# Difference between revisions of "Hauptseminar Porous Media SS 2021/Reaction diffusion advection with FEM"

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== Contents == | == Contents == | ||

− | + | The ''Finite Element Method'' (FEM) is a computational technique that can be used to solve coupled systems of (non-linear) ''partial differential equation'' (PDEs) numerically. A key aspect of this method is the discretization of a large simulation domain into smaller, so-called ''finite elements'' over which the solution to the respective PDE can be well approximated. Refining the mesh locally in the regions of the simulation domain that are critical for the physical effects (charged walls, in-/outflow regions, catalyst regions consuming/producing chemical species, …), this typically allows one to study systems on an experimental length scale, even for setups with complex geometries. | |

+ | Obviously, this makes FEM also an interesting tool for the simulation of porous systems. | ||

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+ | This talk will introduce FEM and show how the method can be used to solve the reaction–diffusion–advection equations. To illustrate this, an example system will be presented, namely a microfluidic pump based a ion-exchange-resin in a slit-pore geometry. | ||

== Literature == | == Literature == | ||

TBA | TBA |

## Revision as of 16:24, 5 February 2021

- Date
- TBA"TBA" contains an extrinsic dash or other characters that are invalid for a date interpretation.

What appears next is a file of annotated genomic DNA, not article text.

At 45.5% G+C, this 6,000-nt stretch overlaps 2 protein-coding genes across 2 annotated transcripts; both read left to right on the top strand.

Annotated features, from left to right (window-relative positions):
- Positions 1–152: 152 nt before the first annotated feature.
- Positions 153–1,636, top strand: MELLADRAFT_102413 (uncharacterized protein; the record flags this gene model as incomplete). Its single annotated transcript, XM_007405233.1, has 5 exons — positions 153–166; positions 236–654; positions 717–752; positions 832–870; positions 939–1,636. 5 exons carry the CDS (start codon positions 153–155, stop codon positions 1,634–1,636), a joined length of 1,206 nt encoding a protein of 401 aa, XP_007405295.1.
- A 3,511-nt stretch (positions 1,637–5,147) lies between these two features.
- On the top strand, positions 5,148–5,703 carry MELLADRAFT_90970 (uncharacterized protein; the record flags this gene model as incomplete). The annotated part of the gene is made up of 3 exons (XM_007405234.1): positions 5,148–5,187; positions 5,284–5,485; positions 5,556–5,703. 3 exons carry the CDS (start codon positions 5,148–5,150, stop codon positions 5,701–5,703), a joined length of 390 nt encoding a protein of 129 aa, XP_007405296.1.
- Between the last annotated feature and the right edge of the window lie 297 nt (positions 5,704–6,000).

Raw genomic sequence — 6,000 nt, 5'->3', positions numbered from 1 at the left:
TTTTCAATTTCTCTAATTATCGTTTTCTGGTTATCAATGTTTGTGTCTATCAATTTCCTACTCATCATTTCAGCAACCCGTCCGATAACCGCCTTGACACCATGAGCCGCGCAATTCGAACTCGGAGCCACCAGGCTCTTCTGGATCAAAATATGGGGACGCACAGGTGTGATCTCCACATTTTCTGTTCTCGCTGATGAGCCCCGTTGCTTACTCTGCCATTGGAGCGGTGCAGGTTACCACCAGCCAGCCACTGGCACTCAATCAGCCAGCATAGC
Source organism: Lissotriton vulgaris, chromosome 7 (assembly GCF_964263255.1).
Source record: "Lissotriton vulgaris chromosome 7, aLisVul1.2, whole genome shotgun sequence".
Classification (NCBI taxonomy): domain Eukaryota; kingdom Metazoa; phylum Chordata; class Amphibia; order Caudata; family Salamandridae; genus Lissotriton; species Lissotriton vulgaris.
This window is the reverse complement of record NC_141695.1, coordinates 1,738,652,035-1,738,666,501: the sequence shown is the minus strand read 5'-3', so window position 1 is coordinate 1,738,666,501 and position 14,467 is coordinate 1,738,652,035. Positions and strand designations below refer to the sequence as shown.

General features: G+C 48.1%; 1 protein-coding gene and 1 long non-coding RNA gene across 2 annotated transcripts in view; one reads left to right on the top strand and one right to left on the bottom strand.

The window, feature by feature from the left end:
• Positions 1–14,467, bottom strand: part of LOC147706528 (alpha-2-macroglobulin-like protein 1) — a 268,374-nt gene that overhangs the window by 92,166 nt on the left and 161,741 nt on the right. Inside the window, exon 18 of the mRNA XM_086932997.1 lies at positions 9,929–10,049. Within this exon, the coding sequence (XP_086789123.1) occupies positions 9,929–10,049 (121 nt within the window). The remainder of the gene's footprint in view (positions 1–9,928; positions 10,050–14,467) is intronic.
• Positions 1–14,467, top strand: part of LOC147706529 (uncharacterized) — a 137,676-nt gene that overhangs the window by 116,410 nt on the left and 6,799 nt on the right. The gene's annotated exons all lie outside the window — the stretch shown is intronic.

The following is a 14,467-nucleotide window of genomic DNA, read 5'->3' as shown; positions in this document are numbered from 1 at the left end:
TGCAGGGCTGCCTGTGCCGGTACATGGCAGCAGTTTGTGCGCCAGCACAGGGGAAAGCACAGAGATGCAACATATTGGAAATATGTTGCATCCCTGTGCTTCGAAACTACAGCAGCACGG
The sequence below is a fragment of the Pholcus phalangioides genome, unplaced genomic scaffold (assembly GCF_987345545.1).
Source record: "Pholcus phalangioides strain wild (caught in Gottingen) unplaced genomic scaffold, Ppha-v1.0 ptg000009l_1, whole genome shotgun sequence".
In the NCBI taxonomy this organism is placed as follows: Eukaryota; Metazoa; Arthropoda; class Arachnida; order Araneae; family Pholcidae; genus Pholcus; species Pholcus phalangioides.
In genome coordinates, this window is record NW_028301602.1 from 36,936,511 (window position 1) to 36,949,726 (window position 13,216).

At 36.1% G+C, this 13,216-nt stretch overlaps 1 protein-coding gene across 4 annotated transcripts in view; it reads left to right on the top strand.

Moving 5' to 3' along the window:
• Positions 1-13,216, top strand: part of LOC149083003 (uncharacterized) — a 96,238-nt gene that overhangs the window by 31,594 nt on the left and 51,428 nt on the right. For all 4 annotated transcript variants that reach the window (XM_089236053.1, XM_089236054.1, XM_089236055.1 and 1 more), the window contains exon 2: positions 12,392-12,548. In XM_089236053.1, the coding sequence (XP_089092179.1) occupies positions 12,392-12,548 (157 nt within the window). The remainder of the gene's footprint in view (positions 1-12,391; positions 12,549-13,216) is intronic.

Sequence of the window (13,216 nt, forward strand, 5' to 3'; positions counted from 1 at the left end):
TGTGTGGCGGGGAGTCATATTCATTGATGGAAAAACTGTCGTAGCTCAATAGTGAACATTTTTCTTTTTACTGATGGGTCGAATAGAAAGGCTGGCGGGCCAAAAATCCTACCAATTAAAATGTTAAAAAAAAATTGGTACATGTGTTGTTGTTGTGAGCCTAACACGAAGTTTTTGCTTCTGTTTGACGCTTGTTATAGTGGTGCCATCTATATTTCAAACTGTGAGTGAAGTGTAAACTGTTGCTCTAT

- Time
- TBA
- Topic
- Reaction-diffusion-advection systems with finite elements
- Speaker
- TBD
- Tutor
- Patrick Kreissl

## Contents

The *Finite Element Method* (FEM) is a computational technique that can be used to solve coupled systems of (non-linear) *partial differential equation* (PDEs) numerically. A key aspect of this method is the discretization of a large simulation domain into smaller, so-called *finite elements* over which the solution to the respective PDE can be well approximated. Refining the mesh locally in the regions of the simulation domain that are critical for the physical effects (charged walls, in-/outflow regions, catalyst regions consuming/producing chemical species, …), this typically allows one to study systems on an experimental length scale, even for setups with complex geometries.
Obviously, this makes FEM also an interesting tool for the simulation of porous systems.

This talk will introduce FEM and show how the method can be used to solve the reaction–diffusion–advection equations. To illustrate this, an example system will be presented, namely a microfluidic pump based a ion-exchange-resin in a slit-pore geometry.

## Literature

TBA